ECHO Clinic results: 2 test positive for COVID-19
By Samantha Jones
The ECHO Clinic confirmed two new cases of COVID-19 in Carroll County after testing 100 frontline employees last week.
Suzie Bell, co-founder of the ECHO Clinic, said two of the tests were positive, two were indeterminate and the rest were negative. The indeterminate tests must be taken again, Bell said, and those who tested positive started self-isolating as soon as they got the news. Those who tested negative, Bell said, expressed gratitude over the phone.
“They’re very relieved. You can just hear it in their voices,” Bell said. “We had a low percentage of positive tests, but the fact that we caught a couple of them is really great because we were able to shut them down, do the contact tracing and be proactive about it so that it does not spread.”
Bell said the people who tested positive did not show any symptoms for COVID-19, highlighting what makes the virus so dangerous. Fifty percent of people with COVID-19 don’t show symptoms, Bell said.
“They have no clue they are carrying that thing around, so those are the ones you really want to grab,” Bell said. “They’re completely clueless, so they’re going around just like they’re healthy and living their life and they may be exposing who knows how many people.”
When you are diagnosed with COVID-19, Bell said, you must immediately self-isolate for 14 days.
“After 14 days, you have to go back to the health department and get a second test to have a clean bill of health,” Bell said.
Along with other volunteers, Bell tested frontline employees at Harts Family Center, Sunfest Market, Acord Home Center, Smith Drug & Company, Sparky’s Roadhouse Cafe, the Eureka Springs Police Department, Eureka Springs Hospital, Dr. Ken Covington’s office and the cities of Eureka Springs and Berryville.
Restaurant owner Ann Kavanagh said she opted out of the test but offered it to her employees, who also opted out. Kavanagh said she didn’t agree with the way Bell handled the testing, saying Bell came into the restaurant at dinner time.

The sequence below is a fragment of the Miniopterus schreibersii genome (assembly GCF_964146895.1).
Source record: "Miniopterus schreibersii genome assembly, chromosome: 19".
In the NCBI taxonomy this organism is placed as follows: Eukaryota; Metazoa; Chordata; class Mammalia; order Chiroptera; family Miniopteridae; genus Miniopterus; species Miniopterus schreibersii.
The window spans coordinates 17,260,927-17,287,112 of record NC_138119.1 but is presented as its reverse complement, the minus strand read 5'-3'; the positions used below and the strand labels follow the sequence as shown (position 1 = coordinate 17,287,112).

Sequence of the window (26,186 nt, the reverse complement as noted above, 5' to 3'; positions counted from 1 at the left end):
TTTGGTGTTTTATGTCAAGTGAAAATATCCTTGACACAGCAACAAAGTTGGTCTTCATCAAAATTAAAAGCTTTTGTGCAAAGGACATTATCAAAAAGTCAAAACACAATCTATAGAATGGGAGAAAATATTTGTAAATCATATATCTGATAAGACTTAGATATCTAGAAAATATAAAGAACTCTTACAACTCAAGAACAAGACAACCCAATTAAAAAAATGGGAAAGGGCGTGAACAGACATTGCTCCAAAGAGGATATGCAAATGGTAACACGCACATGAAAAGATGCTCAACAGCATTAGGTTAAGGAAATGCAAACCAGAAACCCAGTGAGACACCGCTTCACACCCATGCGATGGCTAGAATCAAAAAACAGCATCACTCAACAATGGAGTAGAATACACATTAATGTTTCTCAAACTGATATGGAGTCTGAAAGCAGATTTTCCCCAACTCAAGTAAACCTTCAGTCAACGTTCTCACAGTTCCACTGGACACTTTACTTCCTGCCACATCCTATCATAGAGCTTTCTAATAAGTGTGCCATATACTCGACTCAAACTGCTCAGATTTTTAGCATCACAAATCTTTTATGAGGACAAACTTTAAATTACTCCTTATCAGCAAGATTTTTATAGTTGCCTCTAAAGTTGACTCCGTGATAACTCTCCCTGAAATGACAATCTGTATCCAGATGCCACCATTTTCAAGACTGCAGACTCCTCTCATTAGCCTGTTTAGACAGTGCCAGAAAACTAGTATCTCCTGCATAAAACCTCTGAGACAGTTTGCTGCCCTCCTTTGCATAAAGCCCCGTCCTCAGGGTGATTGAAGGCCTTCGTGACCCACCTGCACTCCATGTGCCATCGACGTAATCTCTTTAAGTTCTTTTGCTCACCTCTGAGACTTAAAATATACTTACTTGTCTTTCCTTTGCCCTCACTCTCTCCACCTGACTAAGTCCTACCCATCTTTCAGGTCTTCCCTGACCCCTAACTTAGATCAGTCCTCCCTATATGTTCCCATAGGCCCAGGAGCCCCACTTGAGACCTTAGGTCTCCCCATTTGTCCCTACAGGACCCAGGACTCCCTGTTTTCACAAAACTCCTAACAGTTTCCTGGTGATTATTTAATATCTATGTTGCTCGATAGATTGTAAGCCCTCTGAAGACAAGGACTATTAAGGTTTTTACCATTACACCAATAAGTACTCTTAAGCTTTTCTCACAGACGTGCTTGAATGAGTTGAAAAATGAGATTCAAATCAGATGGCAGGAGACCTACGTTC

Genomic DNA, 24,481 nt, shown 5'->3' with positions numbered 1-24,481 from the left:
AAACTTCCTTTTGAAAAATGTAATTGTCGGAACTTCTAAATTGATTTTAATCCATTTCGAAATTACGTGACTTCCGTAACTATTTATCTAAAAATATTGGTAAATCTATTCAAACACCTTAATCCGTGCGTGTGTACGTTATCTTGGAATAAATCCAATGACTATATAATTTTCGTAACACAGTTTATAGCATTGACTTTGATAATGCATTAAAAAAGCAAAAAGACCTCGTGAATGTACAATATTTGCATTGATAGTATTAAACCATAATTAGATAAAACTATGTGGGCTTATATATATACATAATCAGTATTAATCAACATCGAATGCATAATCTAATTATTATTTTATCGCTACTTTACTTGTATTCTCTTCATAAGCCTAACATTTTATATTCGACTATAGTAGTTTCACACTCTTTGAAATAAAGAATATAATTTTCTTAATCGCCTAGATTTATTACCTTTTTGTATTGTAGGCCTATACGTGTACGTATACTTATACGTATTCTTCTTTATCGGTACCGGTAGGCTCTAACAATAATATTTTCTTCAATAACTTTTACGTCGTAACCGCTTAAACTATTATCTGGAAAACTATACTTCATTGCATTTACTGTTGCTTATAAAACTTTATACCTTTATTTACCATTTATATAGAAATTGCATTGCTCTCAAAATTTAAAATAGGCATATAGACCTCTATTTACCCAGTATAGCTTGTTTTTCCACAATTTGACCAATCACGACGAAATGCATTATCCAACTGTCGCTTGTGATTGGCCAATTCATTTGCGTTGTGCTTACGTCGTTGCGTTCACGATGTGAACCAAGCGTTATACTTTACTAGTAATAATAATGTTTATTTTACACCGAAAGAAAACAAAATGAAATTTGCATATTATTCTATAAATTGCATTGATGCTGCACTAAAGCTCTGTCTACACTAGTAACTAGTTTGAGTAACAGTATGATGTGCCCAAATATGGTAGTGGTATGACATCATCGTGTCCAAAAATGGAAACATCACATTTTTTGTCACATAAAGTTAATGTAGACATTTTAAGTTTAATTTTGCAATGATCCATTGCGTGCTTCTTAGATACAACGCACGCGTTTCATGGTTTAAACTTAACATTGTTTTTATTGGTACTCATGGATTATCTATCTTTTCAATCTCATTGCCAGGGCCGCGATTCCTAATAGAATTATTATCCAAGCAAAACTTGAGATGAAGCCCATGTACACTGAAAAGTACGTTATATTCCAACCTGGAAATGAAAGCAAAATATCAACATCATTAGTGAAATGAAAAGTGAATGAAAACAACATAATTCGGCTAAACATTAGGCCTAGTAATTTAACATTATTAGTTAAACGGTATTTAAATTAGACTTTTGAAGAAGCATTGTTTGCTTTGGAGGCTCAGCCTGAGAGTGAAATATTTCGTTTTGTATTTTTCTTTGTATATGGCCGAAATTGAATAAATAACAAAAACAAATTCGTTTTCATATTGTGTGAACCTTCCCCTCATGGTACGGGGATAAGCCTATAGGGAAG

“I get being a community advocate but you don’t come into a restaurant at dinner hour and state, ‘I want to test your employees for COVID-19,’ ” Kavanagh said. “People started getting up and leaving thinking my staff had COVID-19. What sense does that make? I am very upset about this.”
Kavanagh said she posts “Rona rules” at the front of her restaurant to ensure everyone is safe.
“We’re doing it right. I follow all the guidelines,” Kavanagh said.
Kavanagh said rumors are spreading that she held a party for Arkansas prison parolee Jad Perkins, who was released without being tested and brought the virus to Carroll County in May.
“People are saying we threw a party for Perkins’ son. Why try to desecrate what little economy we’re trying to build up?” Kavanagh said. “I’m not closing again. I’m not. I can’t afford it. It about broke me.”
Kavanagh said she plans to take legal action against the Bells.
“People got up and left thinking my staff has COVID-19,” Kavanagh said. “Now we’ve got other restaurants … that got wind of it. Of course your competitors are like, ‘Oh, Dr. Bell’s wife was in there wanting to test the staff for COVID-19.’ ”
Bell remembered the encounter a little differently, saying she stopped by as soon as the restaurant opened around 4:30 p.m.
“I just went in and said, ‘Hey, we have some COVID-19 testing I wanted to offer to you since you’re being with the public,’ ” Bell said. “I never said a word about Perkins. She said, ‘No, I think we’re good because we wear a mask.’ ”
Bell said Kavanagh asked her employees if they wanted to get tested and they said no.
“They declined, so I said, ‘OK, thanks. Bye,’ ” Bell said. “There were maybe four people in the bar. I just talked to [Kavanagh] privately. I don’t know how that could be offensive, but I’m sorry it was.”
Bell reiterated that half of the people with the virus are asymptomatic, saying her husband Dr. Dan Bell has been reading medical journals to keep up with the virus.
“This is not hearsay. He’s getting this straight from his medical journals,” Bell said, “so I’m going to believe that, which is why we felt the need to do the tests. I don’t see how this can be anything but a positive thing for our community.”
Bell continued, “I really feel like our folks here who are on the front lines are being diligent and respectful wearing masks and being careful. Let’s just continue to do that. We have a huge responsibility to not spread this thing.”